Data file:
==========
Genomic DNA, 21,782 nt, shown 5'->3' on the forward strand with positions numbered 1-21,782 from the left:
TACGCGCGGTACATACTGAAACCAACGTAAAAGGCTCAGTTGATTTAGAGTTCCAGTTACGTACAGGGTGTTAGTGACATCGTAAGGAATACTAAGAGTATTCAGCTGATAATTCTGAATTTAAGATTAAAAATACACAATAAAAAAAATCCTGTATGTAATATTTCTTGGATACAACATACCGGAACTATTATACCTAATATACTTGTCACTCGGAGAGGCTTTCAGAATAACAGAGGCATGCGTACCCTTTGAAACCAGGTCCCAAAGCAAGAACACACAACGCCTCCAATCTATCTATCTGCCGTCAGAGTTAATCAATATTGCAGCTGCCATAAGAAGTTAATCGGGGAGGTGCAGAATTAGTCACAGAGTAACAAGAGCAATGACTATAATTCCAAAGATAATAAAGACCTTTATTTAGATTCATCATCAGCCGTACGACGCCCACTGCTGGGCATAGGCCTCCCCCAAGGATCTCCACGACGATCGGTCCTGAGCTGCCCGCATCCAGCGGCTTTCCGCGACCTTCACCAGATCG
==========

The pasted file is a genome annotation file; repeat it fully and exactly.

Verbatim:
Genomic DNA, 21,782 nt, shown 5'->3' on the forward strand with positions numbered 1-21,782 from the left:
TACGCGCGGTACATACTGAAACCAACGTAAAAGGCTCAGTTGATTTAGAGTTCCAGTTACGTACAGGGTGTTAGTGACATCGTAAGGAATACTAAGAGTATTCAGCTGATAATTCTGAATTTAAGATTAAAAATACACAATAAAAAAAATCCTGTATGTAATATTTCTTGGATACAACATACCGGAACTATTATACCTAATATACTTGTCACTCGGAGAGGCTTTCAGAATAACAGAGGCATGCGTACCCTTTGAAACCAGGTCCCAAAGCAAGAACACACAACGCCTCCAATCTATCTATCTGCCGTCAGAGTTAATCAATATTGCAGCTGCCATAAGAAGTTAATCGGGGAGGTGCAGAATTAGTCACAGAGTAACAAGAGCAATGACTATAATTCCAAAGATAATAAAGACCTTTATTTAGATTCATCATCAGCCGTACGACGCCCACTGCTGGGCATAGGCCTCCCCCAAGGATCTCCACGACGATCGGTCCTGAGCTGCCCGCATCCAGCGGCTTTCCGCGACCTTCACCAGATCG